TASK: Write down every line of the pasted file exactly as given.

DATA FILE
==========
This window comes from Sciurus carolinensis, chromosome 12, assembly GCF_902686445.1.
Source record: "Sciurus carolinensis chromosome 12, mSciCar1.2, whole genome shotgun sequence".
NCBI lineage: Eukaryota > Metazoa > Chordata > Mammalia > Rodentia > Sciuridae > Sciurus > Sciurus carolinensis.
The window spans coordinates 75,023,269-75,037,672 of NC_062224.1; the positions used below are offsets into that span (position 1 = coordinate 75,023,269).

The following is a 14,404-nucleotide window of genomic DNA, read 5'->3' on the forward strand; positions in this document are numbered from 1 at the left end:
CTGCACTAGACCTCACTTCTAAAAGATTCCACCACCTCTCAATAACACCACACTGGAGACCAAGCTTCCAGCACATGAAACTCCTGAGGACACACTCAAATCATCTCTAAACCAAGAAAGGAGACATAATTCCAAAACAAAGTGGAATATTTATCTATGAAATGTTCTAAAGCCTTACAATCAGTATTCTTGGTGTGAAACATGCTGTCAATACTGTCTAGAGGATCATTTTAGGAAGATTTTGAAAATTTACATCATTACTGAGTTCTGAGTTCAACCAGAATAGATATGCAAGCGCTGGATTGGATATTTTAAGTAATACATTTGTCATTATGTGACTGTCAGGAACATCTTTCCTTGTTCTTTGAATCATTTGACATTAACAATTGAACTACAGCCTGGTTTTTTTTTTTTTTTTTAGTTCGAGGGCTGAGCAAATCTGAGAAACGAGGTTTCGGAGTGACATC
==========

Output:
This window comes from Sciurus carolinensis, chromosome 12, assembly GCF_902686445.1.
Source record: "Sciurus carolinensis chromosome 12, mSciCar1.2, whole genome shotgun sequence".
NCBI lineage: Eukaryota > Metazoa > Chordata > Mammalia > Rodentia > Sciuridae > Sciurus > Sciurus carolinensis.
The window spans coordinates 75,023,269-75,037,672 of NC_062224.1; the positions used below are offsets into that span (position 1 = coordinate 75,023,269).

The following is a 14,404-nucleotide window of genomic DNA, read 5'->3' on the forward strand; positions in this document are numbered from 1 at the left end:
CTGCACTAGACCTCACTTCTAAAAGATTCCACCACCTCTCAATAACACCACACTGGAGACCAAGCTTCCAGCACATGAAACTCCTGAGGACACACTCAAATCATCTCTAAACCAAGAAAGGAGACATAATTCCAAAACAAAGTGGAATATTTATCTATGAAATGTTCTAAAGCCTTACAATCAGTATTCTTGGTGTGAAACATGCTGTCAATACTGTCTAGAGGATCATTTTAGGAAGATTTTGAAAATTTACATCATTACTGAGTTCTGAGTTCAACCAGAATAGATATGCAAGCGCTGGATTGGATATTTTAAGTAATACATTTGTCATTATGTGACTGTCAGGAACATCTTTCCTTGTTCTTTGAATCATTTGACATTAACAATTGAACTACAGCCTGGTTTTTTTTTTTTTTTTTAGTTCGAGGGCTGAGCAAATCTGAGAAACGAGGTTTCGGAGTGACATC